Immigrants and the cootie offense
In September of 2011, a franchise of the Occupy Wall Street movement, set up camp on the steps of Los Angeles’ iconic City Hall. The encampment was lauded by celebrities like Bill Maher and Tom Morello and embraced by politicians like Congresswoman Maxine Waters and then City Council President, Eric Garcetti. Garcetti, who’d later become mayor of Los Angeles, was quoted by the LA Times as telling the protesters, “This is your City Hall! Stay as long as you need,” And, “We’re here to support you.”
By the end of November, the campers had overstayed their welcome and were given an eviction notice by the city. I was there to cover the raid. The city brought out all their War on Terror-funded accoutrements: tanks; armored vehicles; detainment busses; 1,400 police officers in riot gear — all to arrest 200 undernourished activists. As I watched a thousand helmeted policemen clad in black, standing in formation, suddenly a unit of people in Hazmat suits paraded past the television cameras. The first thing I thought was, “Brilliant optics.”
You don’t have to say anything if the police don hazardous materials suits — the message is clear: the protesters are gross.
And if they’re posing a public health threat, it trumps all other matters and the contagion can be scrubbed away.
Were there people getting sick at Occupy LA? Did they need to be quarantined? No. But there are pics of them being swabbed by the Cootie Brigade so it appeared LAPD was erring on the side of public safety.
In 30 AD in Alexandria, the first known Blood Libel against the Jewish people as documented by historians Philo and Flavius Josephus was a whisper campaign which spread suspicion about Alexandrian Jews. It went like this: It’s part of their religion to eat the entrails of Greeks and they were kicked out of Egypt because they have leprosy.
Men, women and children were strategically slaughtered in Roman-controlled Alexandria and they justified it by saying the victims were an “other” who enjoyed cannibalism and had a plague.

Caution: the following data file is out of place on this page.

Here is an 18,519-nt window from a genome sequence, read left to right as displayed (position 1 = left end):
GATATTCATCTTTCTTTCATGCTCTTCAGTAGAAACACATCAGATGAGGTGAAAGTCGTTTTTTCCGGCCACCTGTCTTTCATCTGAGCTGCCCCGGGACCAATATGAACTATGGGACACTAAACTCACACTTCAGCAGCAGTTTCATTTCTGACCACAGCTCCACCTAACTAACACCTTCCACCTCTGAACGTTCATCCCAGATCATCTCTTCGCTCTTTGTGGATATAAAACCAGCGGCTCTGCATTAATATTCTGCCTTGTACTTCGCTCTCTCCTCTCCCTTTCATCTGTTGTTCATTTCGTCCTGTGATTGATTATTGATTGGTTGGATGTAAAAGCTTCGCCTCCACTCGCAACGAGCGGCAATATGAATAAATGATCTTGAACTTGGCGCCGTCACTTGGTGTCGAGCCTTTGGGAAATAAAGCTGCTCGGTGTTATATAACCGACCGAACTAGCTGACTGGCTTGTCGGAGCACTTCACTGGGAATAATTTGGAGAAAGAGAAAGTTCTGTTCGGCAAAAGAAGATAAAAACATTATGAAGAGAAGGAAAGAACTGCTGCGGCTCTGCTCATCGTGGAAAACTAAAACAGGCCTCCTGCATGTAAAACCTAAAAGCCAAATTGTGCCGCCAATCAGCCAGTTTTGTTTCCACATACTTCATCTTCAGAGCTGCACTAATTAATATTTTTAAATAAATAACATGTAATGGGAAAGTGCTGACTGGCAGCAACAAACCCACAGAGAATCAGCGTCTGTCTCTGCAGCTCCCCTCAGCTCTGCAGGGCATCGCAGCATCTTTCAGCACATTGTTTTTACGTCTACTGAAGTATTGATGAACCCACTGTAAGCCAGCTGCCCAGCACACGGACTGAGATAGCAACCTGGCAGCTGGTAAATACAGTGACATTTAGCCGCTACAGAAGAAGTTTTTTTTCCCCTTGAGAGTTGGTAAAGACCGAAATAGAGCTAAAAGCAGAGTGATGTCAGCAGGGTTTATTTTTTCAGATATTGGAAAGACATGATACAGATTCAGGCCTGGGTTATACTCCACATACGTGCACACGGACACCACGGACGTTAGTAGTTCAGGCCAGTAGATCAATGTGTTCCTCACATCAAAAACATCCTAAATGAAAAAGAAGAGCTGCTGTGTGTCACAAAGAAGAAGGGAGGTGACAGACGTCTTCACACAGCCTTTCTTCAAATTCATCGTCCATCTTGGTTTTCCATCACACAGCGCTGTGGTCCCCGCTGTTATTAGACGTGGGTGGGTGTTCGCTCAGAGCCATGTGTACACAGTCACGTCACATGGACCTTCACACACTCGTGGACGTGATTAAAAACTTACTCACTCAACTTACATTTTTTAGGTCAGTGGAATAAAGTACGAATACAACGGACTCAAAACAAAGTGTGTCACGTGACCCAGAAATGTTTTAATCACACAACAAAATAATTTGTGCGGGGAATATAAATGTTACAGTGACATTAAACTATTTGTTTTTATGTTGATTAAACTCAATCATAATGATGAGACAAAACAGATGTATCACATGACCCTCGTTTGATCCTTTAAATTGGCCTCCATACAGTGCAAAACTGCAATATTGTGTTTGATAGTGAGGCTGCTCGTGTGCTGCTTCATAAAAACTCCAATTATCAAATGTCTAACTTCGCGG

In the U.S., from the years 1820-1860, nearly 2 million Irish immigrants arrived on our shores. The vast majority were poor. And, yes, they brought with them, according to their detractors at the time, all kinds of illnesses including cholera, typhus and tuberculosis. These diseases were in Irish communities largely due to poor sanitation and overcrowding, but to those who were opposed to the papalist invaders — these bugs were their cause celebre.
Cut to the modern day on U.S./Mexican border: Right-wing claptraps use cockroach imagery to discuss immigrants; an infestation of a filthy swarm. Radio host Neil Boortz suggested renaming H1N1, the “fajita flu.” Columnist Brian Frederick wrote, “Boortz stirred up fears that the virus was some sort of ‘bioterrorist’ plot, asking, ‘What better way to sneak a virus into this country than to give it to Mexicans?’” Radio host Michael Savage claimed the terrorists might have known that Mexicans, “are the perfect mules for bringing this virus into America.”
Now there’s an overfill of unaccompanied minors at the border and right-wing radio parrots are holding up signs telling these children to get out along with their diseases.
You know where the Ground Zero of our whooping cough epidemic is in this country? In affluent, helicopter-parent neighborhoods where lefty science deniers refused to get their spawn vaccinated. You know where it’s not? At the border.
Right-wing radio has convinced their flock they’re in Act II of every zombie movie ever made. This is not World War Z, Brad Pitt isn’t going to guess the perfect treatment and building a wall won’t stop a virus from spreading.
How am I so sure? Because I live in Manhattan: a small island of 1.8 million residents, 2 million daily commuters and 1 million weekly tourists. Every day millions from all over the world shove into subway cars sneezing on communal poles while coughing on passersby. If having strange people from foreign places — an open border — was a way to spread a pandemic, New York City would collapse under the weight of used Kleenexes.
What the charge of being a contagion does is effectively dehumanize immigrants and vilify refugees. It makes them no longer a humanitarian crisis, but a public health risk. It gives us license to treat newcomers to this country as rabid animals instead of fellow human beings. They become a threat. And a threat that needs to be neutralized.
— Tina Dupuy is a nationally syndicated op-ed columnist, investigative journalist, award-winning writer, stand-up comic, on-air commentator and wedge issue fan. Tina can be reached at firstname.lastname@example.org.
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